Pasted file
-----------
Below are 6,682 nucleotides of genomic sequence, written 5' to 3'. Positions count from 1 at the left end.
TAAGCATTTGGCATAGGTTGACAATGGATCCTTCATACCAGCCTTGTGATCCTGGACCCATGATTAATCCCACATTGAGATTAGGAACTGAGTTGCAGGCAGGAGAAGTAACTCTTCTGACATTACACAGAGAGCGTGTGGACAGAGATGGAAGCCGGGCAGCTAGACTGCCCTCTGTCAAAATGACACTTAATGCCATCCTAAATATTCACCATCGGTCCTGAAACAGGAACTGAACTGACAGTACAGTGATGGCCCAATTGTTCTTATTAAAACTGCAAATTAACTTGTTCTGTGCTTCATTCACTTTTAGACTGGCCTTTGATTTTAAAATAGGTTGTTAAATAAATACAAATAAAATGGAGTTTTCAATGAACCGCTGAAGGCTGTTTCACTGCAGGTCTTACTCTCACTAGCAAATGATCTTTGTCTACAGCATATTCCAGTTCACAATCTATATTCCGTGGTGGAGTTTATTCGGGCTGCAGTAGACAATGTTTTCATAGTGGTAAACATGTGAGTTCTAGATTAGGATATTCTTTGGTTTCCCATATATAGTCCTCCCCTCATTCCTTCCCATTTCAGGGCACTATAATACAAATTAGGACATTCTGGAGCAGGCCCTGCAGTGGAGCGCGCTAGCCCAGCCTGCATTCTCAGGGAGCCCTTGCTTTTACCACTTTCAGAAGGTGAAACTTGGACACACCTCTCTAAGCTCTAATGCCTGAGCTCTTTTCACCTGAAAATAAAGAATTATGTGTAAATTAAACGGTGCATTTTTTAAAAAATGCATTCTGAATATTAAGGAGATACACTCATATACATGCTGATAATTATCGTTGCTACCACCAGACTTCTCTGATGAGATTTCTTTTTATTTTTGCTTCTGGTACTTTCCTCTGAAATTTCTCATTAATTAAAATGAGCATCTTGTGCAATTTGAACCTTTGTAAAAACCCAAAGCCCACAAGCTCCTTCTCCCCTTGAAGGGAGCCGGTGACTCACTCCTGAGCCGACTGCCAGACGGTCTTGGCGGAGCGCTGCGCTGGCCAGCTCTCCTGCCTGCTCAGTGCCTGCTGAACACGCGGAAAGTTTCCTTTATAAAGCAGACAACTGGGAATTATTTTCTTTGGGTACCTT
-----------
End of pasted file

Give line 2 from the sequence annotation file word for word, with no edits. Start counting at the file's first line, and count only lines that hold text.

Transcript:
TAAGCATTTGGCATAGGTTGACAATGGATCCTTCATACCAGCCTTGTGATCCTGGACCCATGATTAATCCCACATTGAGATTAGGAACTGAGTTGCAGGCAGGAGAAGTAACTCTTCTGACATTACACAGAGAGCGTGTGGACAGAGATGGAAGCCGGGCAGCTAGACTGCCCTCTGTCAAAATGACACTTAATGCCATCCTAAATATTCACCATCGGTCCTGAAACAGGAACTGAACTGACAGTACAGTGATGGCCCAATTGTTCTTATTAAAACTGCAAATTAACTTGTTCTGTGCTTCATTCACTTTTAGACTGGCCTTTGATTTTAAAATAGGTTGTTAAATAAATACAAATAAAATGGAGTTTTCAATGAACCGCTGAAGGCTGTTTCACTGCAGGTCTTACTCTCACTAGCAAATGATCTTTGTCTACAGCATATTCCAGTTCACAATCTATATTCCGTGGTGGAGTTTATTCGGGCTGCAGTAGACAATGTTTTCATAGTGGTAAACATGTGAGTTCTAGATTAGGATATTCTTTGGTTTCCCATATATAGTCCTCCCCTCATTCCTTCCCATTTCAGGGCACTATAATACAAATTAGGACATTCTGGAGCAGGCCCTGCAGTGGAGCGCGCTAGCCCAGCCTGCATTCTCAGGGAGCCCTTGCTTTTACCACTTTCAGAAGGTGAAACTTGGACACACCTCTCTAAGCTCTAATGCCTGAGCTCTTTTCACCTGAAAATAAAGAATTATGTGTAAATTAAACGGTGCATTTTTTAAAAAATGCATTCTGAATATTAAGGAGATACACTCATATACATGCTGATAATTATCGTTGCTACCACCAGACTTCTCTGATGAGATTTCTTTTTATTTTTGCTTCTGGTACTTTCCTCTGAAATTTCTCATTAATTAAAATGAGCATCTTGTGCAATTTGAACCTTTGTAAAAACCCAAAGCCCACAAGCTCCTTCTCCCCTTGAAGGGAGCCGGTGACTCACTCCTGAGCCGACTGCCAGACGGTCTTGGCGGAGCGCTGCGCTGGCCAGCTCTCCTGCCTGCTCAGTGCCTGCTGAACACGCGGAAAGTTTCCTTTATAAAGCAGACAACTGGGAATTATTTTCTTTGGGTACCTT